Letters to the Editor

Democrats don’t dislike Trump just because ‘Hillary lost’ – just watch the president’s actions

President Donald Trump speaks during a cabinet meeting at the White House, Tuesday, Feb. 12, 2019, in Washington.
President Donald Trump speaks during a cabinet meeting at the White House, Tuesday, Feb. 12, 2019, in Washington. AP file photo

It is astounding and laughable that many Republicans believe a dislike of Trump is based on the fact that Democrats are upset that “Hillary lost.”

I can only assume these people never watch the news, read a reliable periodical or watch Trump himself, or they would see beyond a shadow of a doubt that the man is devoid of any qualification necessary to perform his duties.

They proclaim they didn’t agree with Obama’s policies, but never disrespected him, cursed him or called for his impeachment. Forget the fact they did all of these things, but just consider the reality that Obama did not surround himself with criminals or unsavory characters, was not a perpetual liar, did not publicly chastise and name-call members of both parties who disagree with him, was an eloquent and engaging speaker and is an overall likeable, classy, nice person. It will become obvious why he was not deserving of disdain, but Trump most definitely is.

E. B. Horn


Loneliness and solitude are 2 separate experiences

Gina Barreca’s op-ed (“Loneliness is as bad for you as smoking”) in a recent paper (Jan. 29, 2019) would always prove timely. As a retired religious studies professor and former student of Paul Tillich, philosopher of religion, whom she quotes, I was gratified to read her affirmation of the distinction he draws between “loneliness and solitude” – the former being painful, the latter, expressing “the glory of being alone.”

“Glory” may be taking it too far, though of course there will be positive moments in those solitary experiences which do feel like positive “thriving,” to borrow a term from Barreca’s op-ed. What to call them?

I propose a correction to her presentation of our common description of recurring states of loneliness – perhaps inspired by her quotation from Carson McCullers, in which lonely is inappropriately equated with “lonesome.” In Anglo-American speech and literature generally, “lonely” has been differentiated, again and again effectively in country music, from “lonesome.” “Lonesome” is a positive, feel-good experience, as we all know or can be reminded, though it may indeed be fleeting. T.S. Eliot affirmed so over a century ago. Solitude when experienced as at least temporarily fulsome, gifted, when captured before lost to depressive lonely, as often happens, is part of the American experience.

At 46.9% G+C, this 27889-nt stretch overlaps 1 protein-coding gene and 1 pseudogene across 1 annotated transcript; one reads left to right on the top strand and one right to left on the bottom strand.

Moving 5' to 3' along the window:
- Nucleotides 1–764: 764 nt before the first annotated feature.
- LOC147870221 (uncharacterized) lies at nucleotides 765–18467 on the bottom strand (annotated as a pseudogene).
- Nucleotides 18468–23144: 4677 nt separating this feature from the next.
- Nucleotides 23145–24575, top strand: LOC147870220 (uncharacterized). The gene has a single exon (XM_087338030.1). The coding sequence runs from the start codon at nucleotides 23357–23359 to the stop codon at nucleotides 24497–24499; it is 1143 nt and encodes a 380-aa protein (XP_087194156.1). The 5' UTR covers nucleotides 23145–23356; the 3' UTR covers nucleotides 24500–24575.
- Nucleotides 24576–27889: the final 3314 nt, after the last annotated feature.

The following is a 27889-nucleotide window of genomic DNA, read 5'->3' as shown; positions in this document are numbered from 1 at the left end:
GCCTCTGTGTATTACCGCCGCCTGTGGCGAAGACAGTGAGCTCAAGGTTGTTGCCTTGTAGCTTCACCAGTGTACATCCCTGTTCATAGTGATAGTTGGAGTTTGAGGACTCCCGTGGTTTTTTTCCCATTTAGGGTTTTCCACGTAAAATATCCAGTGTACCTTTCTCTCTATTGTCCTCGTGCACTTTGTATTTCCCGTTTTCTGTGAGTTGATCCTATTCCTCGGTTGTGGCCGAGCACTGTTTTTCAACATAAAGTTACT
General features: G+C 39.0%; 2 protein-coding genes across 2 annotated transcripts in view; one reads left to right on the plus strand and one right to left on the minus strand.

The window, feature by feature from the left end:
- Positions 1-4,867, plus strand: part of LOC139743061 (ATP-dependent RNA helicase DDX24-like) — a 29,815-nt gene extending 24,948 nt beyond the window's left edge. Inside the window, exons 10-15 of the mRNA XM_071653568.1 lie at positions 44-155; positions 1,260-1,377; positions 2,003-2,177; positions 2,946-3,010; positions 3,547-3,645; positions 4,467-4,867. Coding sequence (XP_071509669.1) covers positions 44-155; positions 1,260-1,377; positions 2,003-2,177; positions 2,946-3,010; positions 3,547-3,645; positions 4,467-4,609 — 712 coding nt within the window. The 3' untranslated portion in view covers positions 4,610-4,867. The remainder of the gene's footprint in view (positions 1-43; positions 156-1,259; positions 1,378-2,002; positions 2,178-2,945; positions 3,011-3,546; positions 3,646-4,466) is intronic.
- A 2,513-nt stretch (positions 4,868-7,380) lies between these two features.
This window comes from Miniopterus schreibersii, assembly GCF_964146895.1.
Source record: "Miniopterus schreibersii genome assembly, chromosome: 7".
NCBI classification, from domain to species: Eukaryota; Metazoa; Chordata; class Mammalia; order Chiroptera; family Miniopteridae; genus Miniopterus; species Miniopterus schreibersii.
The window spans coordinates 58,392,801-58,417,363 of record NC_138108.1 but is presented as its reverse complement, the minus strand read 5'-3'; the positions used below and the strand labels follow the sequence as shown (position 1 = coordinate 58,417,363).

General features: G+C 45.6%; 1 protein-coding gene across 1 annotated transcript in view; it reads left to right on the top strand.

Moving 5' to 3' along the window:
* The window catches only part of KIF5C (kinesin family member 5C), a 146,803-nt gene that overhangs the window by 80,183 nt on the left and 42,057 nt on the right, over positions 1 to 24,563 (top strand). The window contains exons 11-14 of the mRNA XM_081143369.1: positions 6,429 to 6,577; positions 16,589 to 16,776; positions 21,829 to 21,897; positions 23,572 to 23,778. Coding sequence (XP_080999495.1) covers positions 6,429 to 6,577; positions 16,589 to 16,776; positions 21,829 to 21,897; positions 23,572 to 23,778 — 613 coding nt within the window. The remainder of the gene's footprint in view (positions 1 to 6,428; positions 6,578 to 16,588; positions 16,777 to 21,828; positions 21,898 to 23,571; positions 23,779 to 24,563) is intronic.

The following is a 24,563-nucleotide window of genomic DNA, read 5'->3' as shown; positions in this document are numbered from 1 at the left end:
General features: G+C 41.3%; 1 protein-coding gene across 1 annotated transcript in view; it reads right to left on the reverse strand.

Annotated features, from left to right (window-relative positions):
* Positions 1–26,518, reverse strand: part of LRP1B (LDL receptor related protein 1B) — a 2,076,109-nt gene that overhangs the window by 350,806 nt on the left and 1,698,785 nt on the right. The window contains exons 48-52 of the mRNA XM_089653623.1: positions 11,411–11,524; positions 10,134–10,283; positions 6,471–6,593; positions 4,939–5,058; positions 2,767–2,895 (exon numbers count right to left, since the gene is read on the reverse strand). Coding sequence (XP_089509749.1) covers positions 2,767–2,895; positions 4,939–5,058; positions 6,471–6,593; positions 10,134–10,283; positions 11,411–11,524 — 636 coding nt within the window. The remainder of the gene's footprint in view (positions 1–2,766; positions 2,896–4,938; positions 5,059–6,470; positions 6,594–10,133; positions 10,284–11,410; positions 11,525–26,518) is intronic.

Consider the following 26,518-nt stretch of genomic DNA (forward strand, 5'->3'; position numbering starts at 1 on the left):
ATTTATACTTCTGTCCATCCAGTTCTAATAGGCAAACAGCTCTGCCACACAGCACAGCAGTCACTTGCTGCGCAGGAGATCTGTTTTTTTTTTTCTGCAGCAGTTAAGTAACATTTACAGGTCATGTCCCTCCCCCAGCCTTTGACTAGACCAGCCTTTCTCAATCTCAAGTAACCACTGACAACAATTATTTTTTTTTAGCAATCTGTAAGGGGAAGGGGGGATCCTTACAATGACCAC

Kevin Lewis


Medicare for all is not a desirable plan

When people begin to talk about “pie in the sky” Medicare for all, I am amazed at the dialogue.

If government-mandated, single-payer health insurance were to become reality, the real name should be “Veterans Health Care for All.”

Currently, our federal government is involved in three health care insurance programs. The only one that covers 100 percent of the patient’s costs is the Veterans Health Administration. So, let’s call the system, “Veterans Health Care for All.” No doctor choices, no hospital choices, no process to protest if a private physician says you need something and the VA says no.

Waits so long that people actually die while in the “queue.” Most of us know that the care afforded veterans through the Veterans Health Administration is less than “state of the art.” Filth, inadequate care, second-rate physicians, including surgeons, internists, OG-GYNs – the negatives are staggering. Let’s have the discussion about “free medical care for all” from a believable perspective – from the only true baseline we have. Let’s talk about “Veterans Health Care for All.” Joe White


The State publishes a cross section of the letters we receive from South Carolinians in order to provide a forum for our community and also to allow our community to get a good look at itself, for good or bad. The letters represent the views of the letter writers, not necessarily of The State.